Trail News

Public-Private Partnership Drives New Recreation Area in Gloucester

Capt Sinclair 3 Gloucester Virginia Sunset View

A 97-acre property on the Severn River in Gloucester is one step closer to becoming a destination for fishing and nature viewing, thanks to completion of an open-space easement by the Virginia Outdoors Foundation (VOF) and the Middle Peninsula Chesapeake Bay Public Access Authority (MPCBPAA).

The property, known as Captain Sinclair Recreation Area, was donated by the previous landowner to the MPCBPAA in 2014. Established in 2003 by the Virginia General Assembly, the MPCBPAA identifies and secures sites for public use, determines appropriate levels of use for each site, and implements corresponding management plans.

Captain Sinclair Recreation Area is identified as a high-priority conservation area in the Commonwealth’s new ConserveVirginia initiative, which identifies high value lands and conservation sites across Virginia. The initiative was unveiled in April by Governor Ralph Northam.

“Identifying and helping to conserve high value, multi-benefit conservation projects like the Captain Sinclair Recreation Area is why I directed my administration to create ConserveVirginia,” Governor Northam said. “ConserveVirginia shows Virginians the specific benefits—in this case coastal resilience, recreation, cultural and historic—that they will derive from taxpayer investment. I am pleased to see our land conservation groups and local governments engaging ConserveVirgina to ensure the greatest conservation outcomes for the Commonwealth.”

The MPCBPAA is receiving a $180,000 grant from VOF, which will hold an easement in perpetuity on the 40 acres most suited for public use, which includes the waterfront, existing structures, mixed hardwood and pine forest, and wetlands. The easement ensures the property can only be developed for recreational, educational, and research purposes consistent with MPCBPAA’s mission.

The funding is vital to the authority, which has received about two dozen gifts of land but no state-allocated revenue stream to support the development of these parcels for public access. “We are land-rich and cash-poor,” said MPCBPAA Secretary Lewie Lawrence. “We don’t want to sell any of the property we’ve been gifted; we want to see it all in public use. But we need to provide the infrastructure to make these places accessible. That means thinking of creative ways to generate revenue. When my board understood the opportunity that an open-space easement presents, we knew this was the solution for the Captain Sinclair property.”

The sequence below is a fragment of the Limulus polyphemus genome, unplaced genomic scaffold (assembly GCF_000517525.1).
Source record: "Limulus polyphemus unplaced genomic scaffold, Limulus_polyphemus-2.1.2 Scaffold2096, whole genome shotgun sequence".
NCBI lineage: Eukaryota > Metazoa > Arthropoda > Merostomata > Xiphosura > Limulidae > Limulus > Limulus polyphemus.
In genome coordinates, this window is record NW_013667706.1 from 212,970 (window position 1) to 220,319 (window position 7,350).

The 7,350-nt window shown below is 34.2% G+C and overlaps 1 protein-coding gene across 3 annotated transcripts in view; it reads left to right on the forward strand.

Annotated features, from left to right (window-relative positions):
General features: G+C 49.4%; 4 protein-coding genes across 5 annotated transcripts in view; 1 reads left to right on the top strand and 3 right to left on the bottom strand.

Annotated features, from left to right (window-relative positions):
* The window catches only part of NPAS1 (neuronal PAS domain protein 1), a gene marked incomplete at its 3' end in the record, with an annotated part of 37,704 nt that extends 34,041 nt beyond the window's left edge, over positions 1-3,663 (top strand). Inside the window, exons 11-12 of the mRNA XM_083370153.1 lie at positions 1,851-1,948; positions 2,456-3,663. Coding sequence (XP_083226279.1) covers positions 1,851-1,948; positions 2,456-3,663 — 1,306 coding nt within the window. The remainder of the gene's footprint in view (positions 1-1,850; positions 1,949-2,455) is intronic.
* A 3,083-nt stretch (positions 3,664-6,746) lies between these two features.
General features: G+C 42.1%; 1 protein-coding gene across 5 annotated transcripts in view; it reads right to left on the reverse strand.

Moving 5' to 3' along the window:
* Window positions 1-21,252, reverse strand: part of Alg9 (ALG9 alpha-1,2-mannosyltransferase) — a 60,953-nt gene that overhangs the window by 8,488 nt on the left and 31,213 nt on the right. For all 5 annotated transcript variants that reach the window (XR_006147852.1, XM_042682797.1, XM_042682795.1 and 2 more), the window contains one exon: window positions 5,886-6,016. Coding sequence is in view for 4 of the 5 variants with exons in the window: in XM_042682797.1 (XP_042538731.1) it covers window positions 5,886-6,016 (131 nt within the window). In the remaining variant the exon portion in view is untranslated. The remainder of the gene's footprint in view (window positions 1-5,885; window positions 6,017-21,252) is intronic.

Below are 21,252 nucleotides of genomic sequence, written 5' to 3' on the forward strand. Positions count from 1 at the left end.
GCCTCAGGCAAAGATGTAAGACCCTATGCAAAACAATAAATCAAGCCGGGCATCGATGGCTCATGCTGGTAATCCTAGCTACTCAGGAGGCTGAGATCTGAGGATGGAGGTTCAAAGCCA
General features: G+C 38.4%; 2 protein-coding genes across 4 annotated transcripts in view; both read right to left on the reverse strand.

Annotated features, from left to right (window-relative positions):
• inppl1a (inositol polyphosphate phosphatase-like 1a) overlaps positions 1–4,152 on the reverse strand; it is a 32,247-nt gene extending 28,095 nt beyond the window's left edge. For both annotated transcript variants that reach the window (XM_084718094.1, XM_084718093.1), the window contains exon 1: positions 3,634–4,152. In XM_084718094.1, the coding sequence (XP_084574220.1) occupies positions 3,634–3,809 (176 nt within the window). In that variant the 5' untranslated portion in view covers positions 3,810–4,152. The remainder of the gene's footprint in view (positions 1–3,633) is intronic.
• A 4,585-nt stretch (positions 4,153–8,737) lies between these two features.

The MPCBPAA will use the funding to begin implementing improvements based on recommendations by Virginia Sea Grant, located at the Virginia Institute of Marine Science, along with input and support from the Middle Peninsula Planning District Commission, the Middle Peninsula Public Access Authority Board, Gloucester County, and the citizens of Gloucester.

In the short term, the MPCBPAA plans to use the money to replace the dock, add lighting and public signage, and grade and gravel interior roads, driveways, and a parking area on the property. These improvements will make the shoreline portion of the property available for fishing and waterfront educational programs, such as guided oyster gardening and demonstrations of living shoreline restoration projects.

Middle-term improvements include construction of an elevated boardwalk, as well as biking and walking trails on the drylands, marshlands and forest on the western portion of the property. Users of the trail will be able to reach two observation decks that look across the wetlands to the Severn River. Educational signage along the trails will describe the wetlands, forests, plant species and common wildlife in the immediate area. Bird-watching along the trails should be exceptional.

Eventually the MPCBPAA envisions restoring the estate house for use as an event facility and converting the pool house into a bait shop and kayak rental facility, both generating revenue for the continued upkeep of the site.

“We are thrilled to be able to support the development of this site as a destination for recreation and education in Gloucester,” said VOF’s Estie Thomas, who helped to craft the easement. “It’s a perfect example of how private philanthropy can leverage public support to achieve great results for citizens.”

About the Middle Peninsula Chesapeake Bay Public Access Authority

Recognizing that shorelines are high priority natural areas critical for all types of recreational activities important to our economy and to the citizens of the Commonwealth of Virginia, the Virginia General Assembly created the Middle Peninsula Chesapeake Bay Public Access Authority in 2002. Since then, member localities including the counties of Essex, Gloucester, King & Queen, King William, Mathews and Middlesex and the Towns of Tappahannock, Urbanna, and West Point, have worked together to promote public accessibility of waterfront property. The MP-PAA also has a public water access and recreational land online reservation system for reserving hunting tracts, nature trails, public shoreline fishing, waterfowl hunting, crabbing, boat slips, and many other public outdoor recreational opportunities on the Middle Peninsula. For more information visit virginiacoastalaccess.net/MPPAA.html.

About the Virginia Outdoors Foundation

The Virginia Outdoors Foundation was created by the Virginia General Assembly in 1966 to promote the preservation of open-space lands and to encourage private gifts of money, securities, land or other property to preserve the natural, scenic, historic, scientific, open-space and recreational areas of the Commonwealth. VOF protects nearly 850,000 acres in 109 counties and cities. Learn more at virginiaoutdoorsfoundation.org.